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Separating Popular Music from Capital

J.P. Williams
1 min readNov 17, 2023
Photo by Mike Erskine on Unsplash.

Radiohead’s Kid A (2000) was the first time I noticed the tension between anti-establishment music and its capitalist means. Railing against conformity, consumerism, globalism and other totalizing forces — ten thousand invisible hands at this point — only carries so much weight coming from artists who are multinational, multicorporate entities making as much money as possible through recordings, touring, merch and more. Folk heroes, indies bands, underground darlings . . . Punk rockers, rappers, one-man black metal nihilists . . . The hypocrisy isn’t always malicious, because the system leaves few options, but we shouldn’t delude ourselves that it doesn’t exist. I sometimes wonder if we wouldn’t all be better off abandoning mass-produced music in favor of learning instruments and playing for ourselves and those in our company.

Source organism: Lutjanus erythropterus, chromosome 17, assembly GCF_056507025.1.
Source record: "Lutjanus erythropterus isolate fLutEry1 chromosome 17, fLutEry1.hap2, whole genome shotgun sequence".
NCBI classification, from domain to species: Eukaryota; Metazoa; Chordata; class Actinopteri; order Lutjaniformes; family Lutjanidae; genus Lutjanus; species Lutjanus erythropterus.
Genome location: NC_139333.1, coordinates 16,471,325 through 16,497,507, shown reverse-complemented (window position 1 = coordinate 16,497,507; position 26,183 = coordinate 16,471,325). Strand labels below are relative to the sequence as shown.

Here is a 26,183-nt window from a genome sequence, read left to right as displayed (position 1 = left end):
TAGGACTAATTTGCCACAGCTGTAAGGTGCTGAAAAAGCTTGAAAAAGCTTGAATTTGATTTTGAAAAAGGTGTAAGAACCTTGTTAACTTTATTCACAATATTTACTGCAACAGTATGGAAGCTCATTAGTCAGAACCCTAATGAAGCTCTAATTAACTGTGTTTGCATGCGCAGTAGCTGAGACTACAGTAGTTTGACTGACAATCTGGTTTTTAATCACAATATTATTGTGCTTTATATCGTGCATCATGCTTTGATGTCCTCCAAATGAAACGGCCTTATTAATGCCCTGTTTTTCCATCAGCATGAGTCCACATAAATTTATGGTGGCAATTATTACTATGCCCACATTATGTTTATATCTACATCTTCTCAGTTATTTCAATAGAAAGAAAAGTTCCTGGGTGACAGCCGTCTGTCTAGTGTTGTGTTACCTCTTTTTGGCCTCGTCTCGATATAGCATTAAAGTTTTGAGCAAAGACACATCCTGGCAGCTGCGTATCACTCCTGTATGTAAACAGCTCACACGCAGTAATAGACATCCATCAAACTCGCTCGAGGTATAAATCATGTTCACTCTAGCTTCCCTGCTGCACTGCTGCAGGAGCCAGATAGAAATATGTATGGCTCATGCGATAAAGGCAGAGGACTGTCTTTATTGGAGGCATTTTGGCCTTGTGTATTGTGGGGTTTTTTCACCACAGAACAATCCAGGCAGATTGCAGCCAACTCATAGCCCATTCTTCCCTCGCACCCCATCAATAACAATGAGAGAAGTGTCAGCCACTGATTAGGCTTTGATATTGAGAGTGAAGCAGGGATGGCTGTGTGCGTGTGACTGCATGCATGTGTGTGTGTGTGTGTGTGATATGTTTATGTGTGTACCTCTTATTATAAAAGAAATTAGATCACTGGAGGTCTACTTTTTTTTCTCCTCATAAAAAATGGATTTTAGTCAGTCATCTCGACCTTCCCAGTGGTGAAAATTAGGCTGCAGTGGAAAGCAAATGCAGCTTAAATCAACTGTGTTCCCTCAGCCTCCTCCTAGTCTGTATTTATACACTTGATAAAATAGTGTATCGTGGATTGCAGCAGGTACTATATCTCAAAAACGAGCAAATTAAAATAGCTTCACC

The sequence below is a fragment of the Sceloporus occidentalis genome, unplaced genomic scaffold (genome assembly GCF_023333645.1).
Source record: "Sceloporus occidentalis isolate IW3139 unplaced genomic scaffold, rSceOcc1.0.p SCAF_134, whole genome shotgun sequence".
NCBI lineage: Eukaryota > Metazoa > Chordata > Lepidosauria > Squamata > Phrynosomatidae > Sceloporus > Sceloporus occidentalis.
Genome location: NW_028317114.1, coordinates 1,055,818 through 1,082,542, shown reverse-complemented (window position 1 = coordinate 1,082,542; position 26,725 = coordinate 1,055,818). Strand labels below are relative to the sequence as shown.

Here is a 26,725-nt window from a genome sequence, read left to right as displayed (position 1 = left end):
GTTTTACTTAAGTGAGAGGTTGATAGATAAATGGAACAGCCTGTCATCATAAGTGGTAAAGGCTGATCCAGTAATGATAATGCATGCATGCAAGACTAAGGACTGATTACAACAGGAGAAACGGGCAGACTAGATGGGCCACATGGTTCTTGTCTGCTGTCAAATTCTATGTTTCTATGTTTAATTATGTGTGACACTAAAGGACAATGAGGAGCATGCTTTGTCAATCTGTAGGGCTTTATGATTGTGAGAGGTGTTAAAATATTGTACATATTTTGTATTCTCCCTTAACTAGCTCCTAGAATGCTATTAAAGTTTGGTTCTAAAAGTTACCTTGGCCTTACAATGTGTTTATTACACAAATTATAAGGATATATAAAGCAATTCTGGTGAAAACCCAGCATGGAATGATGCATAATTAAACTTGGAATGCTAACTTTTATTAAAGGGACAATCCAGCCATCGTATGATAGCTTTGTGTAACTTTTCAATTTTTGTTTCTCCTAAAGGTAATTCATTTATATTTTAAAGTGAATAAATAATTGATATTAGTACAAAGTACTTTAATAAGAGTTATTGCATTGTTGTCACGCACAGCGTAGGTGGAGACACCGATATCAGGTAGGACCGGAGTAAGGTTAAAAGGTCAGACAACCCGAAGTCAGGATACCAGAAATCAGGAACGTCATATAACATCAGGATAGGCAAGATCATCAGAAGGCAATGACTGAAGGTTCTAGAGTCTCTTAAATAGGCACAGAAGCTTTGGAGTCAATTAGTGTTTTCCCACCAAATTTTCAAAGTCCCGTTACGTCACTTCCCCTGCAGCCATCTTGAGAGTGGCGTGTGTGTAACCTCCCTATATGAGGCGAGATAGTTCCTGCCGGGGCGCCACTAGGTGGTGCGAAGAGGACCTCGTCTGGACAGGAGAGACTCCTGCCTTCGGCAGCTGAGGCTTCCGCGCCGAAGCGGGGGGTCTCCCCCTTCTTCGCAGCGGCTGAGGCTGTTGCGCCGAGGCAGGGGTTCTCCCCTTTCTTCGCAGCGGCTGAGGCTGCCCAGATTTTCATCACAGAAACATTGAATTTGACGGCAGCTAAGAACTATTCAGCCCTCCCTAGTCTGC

Note: I wrote this for Medium.com. If you are reading this on another platform, it has been pirated. I quit the Medium Partner Program, so I’m not doing this for money. It is nice, however, to know someone’s reading, so please clap or comment to let me know somebody’s out there. Gladius adhuc lucet.